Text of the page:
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Chicago activists argue the future of the gay marriage fight

Tuesday, March 16, 2010 Written by Matt Simonette - Gay Chicago Magazine - LINK

GLN permalink 3-16-2010

CHICAGO – With frustrating setbacks in Maine and California, among others, GLBT activists have been questioning the time and money the community has invested in same-sex marriage equality.

The direction that battle will now take was the subject of a lively debate at Columbia College March 13. The talk between Yasmin Nair, a member of Gender JUST and a number of other organizations, and Andy Thayer, a co-founder of Gay Liberation Network, was part of the Equality Across America conference held March 12-14.

At the beginning of the discussion, Nair said it was about time the topic was actually debated among activists on the Left. “This was a conversation that should have taken place in 2000,” she said, later asserting that the same-sex marriage fight was usurping the energy, time and money of the community. Nair pointed to last year’s referendum in Maine for an example. Concerned organizations and individuals poured millions into trying to prevent the state’s marriage law from being repealed. They failed, and that money, Nair argued, could likely have been better spent elsewhere in Maine, which has long been ridden with poverty that has surely affected its GLBT citizens.

According to Nair, a number of activists, herself included, “have had the experience of being told by organizations, ‘you will not get the money if you don’t focus on gay marriage.’”

Thayer countered that many in the community believe that marriage equality is a matter of self-determination.

“As a street activist, I’m interested in the people power of this issue,” he said.

“These are people who thought that, for their material needs, they needed to do this.”

He pointed out that so much of the activism stemmed from the community’s opponents in the religious right going on the offensive against any prospect of legal equality for gays.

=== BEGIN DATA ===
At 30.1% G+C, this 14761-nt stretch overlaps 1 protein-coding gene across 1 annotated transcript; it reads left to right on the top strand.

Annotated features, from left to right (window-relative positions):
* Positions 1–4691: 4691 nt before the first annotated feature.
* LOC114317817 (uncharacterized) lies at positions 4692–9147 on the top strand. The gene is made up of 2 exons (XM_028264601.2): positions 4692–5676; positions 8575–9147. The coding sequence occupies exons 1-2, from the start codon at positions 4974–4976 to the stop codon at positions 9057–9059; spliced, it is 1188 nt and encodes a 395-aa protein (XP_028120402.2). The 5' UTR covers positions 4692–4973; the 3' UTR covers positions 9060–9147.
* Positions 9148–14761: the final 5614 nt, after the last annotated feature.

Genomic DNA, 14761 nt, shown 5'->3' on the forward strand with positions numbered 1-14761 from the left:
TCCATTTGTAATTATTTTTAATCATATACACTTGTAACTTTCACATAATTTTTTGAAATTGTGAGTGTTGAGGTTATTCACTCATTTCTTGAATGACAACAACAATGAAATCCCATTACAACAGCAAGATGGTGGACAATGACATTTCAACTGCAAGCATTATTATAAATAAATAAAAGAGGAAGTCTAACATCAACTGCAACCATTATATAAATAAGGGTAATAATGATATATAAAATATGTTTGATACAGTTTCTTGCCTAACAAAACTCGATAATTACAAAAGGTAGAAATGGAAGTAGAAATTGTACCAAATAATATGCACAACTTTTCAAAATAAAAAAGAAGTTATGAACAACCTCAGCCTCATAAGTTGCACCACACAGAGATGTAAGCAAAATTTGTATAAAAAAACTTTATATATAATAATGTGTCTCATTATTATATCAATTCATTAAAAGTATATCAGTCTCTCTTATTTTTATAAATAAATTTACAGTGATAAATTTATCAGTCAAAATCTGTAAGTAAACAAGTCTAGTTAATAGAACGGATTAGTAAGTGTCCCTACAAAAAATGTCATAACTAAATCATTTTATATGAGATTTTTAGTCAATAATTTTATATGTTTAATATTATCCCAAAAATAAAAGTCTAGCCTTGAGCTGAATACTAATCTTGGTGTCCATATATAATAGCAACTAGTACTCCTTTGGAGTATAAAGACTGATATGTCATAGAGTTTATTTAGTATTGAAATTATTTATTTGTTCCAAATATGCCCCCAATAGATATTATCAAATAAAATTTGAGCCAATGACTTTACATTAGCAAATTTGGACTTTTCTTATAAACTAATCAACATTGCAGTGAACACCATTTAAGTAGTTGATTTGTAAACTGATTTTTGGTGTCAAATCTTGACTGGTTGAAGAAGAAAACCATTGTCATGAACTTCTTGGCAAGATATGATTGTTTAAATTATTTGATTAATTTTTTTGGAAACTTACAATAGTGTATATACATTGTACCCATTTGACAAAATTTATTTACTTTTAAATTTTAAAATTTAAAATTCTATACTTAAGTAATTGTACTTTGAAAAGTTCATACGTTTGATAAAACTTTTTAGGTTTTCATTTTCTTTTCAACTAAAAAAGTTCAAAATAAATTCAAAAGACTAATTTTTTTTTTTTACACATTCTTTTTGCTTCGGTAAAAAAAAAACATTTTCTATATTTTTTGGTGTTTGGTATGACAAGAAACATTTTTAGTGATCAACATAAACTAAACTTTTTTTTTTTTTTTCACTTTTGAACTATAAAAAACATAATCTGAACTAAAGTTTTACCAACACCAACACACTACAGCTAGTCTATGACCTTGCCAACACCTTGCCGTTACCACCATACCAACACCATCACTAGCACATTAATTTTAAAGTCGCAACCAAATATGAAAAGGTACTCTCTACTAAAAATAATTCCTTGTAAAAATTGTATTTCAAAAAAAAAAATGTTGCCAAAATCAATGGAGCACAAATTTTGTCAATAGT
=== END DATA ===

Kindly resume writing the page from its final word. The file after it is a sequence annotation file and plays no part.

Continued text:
“This was a battle that was chosen for us, like it or not,” Thayer said. He added that this discrimination by the government further perpetuated and justified anti-GLBT violence.

“If government and churches say it’s okay to discriminate, other people will discriminate with a baseball bat,” Thayer said.

Nair later countered, however, that the community has all too often let its agenda be set by opposing forces from the Right. “Can we stop being defined by what the Right is doing?” she asked. “Every time Fred Phelps shows up, we just need to ignore him.”

During the talk, each commented on the oft-repeated slogan used by marriage activists, “If you don’t like gay marriage, don’t get one.”

For Nair, the prospect of gay marriage diminishes possibilities of individual choice. She mentioned Connecticut and Massachusetts, where she said many unmarried partner benefits had been eliminated by businesses once gay marriage became available.

“If you live in Connecticut or Massachusetts, you have to get married,” Nair said.

But to Thayer, the slogan only serves to reinforce an individual’s right to have all options available to them.

“I would hope that we would want people to determine for themselves whether they want (marriage) or not,” he said.


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